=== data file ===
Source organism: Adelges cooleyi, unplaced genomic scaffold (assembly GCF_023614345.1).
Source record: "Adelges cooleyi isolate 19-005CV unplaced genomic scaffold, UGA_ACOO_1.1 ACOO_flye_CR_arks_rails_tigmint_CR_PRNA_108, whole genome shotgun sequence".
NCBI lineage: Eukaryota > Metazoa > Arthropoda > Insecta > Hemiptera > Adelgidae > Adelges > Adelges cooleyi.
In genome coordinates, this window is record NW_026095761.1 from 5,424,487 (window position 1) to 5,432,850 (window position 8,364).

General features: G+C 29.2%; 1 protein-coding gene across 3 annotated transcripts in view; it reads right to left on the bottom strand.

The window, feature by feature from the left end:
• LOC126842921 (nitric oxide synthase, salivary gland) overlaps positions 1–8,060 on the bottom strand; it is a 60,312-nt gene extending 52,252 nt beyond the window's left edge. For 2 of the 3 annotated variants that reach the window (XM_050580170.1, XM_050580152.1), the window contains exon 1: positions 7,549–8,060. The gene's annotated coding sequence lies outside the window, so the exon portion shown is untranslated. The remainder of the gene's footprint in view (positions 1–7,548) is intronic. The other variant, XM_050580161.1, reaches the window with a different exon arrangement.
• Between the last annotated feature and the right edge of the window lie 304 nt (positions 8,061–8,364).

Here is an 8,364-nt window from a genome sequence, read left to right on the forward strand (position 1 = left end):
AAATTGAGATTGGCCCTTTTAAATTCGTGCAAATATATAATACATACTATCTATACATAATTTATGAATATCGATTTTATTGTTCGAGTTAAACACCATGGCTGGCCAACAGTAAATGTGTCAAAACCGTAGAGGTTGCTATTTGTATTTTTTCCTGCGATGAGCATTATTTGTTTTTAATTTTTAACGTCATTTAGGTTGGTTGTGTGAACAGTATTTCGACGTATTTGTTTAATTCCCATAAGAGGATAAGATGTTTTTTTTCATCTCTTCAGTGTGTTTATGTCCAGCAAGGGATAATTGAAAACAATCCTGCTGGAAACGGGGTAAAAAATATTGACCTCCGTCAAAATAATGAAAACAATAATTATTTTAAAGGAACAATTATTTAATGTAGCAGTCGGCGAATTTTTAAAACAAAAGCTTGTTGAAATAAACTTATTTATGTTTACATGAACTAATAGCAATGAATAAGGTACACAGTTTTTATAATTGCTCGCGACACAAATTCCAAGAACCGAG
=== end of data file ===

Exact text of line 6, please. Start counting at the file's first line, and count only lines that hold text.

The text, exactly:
The window, feature by feature from the left end: